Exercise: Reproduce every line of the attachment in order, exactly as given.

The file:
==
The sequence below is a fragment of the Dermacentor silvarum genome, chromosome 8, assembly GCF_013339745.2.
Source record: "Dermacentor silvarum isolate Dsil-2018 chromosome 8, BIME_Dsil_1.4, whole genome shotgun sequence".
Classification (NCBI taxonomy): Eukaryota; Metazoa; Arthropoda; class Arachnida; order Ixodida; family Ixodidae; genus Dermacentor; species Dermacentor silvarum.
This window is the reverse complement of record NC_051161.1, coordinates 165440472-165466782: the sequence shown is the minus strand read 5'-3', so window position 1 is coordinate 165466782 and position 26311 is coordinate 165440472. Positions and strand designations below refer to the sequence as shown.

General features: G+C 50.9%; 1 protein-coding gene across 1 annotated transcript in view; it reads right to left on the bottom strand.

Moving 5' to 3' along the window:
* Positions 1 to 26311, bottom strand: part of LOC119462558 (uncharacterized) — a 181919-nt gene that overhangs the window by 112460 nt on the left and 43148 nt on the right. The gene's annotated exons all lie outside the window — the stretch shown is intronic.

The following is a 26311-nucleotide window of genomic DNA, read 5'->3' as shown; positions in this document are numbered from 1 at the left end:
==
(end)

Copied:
The sequence below is a fragment of the Dermacentor silvarum genome, chromosome 8, assembly GCF_013339745.2.
Source record: "Dermacentor silvarum isolate Dsil-2018 chromosome 8, BIME_Dsil_1.4, whole genome shotgun sequence".
Classification (NCBI taxonomy): Eukaryota; Metazoa; Arthropoda; class Arachnida; order Ixodida; family Ixodidae; genus Dermacentor; species Dermacentor silvarum.
This window is the reverse complement of record NC_051161.1, coordinates 165440472-165466782: the sequence shown is the minus strand read 5'-3', so window position 1 is coordinate 165466782 and position 26311 is coordinate 165440472. Positions and strand designations below refer to the sequence as shown.

General features: G+C 50.9%; 1 protein-coding gene across 1 annotated transcript in view; it reads right to left on the bottom strand.

Moving 5' to 3' along the window:
* Positions 1 to 26311, bottom strand: part of LOC119462558 (uncharacterized) — a 181919-nt gene that overhangs the window by 112460 nt on the left and 43148 nt on the right. The gene's annotated exons all lie outside the window — the stretch shown is intronic.

The following is a 26311-nucleotide window of genomic DNA, read 5'->3' as shown; positions in this document are numbered from 1 at the left end: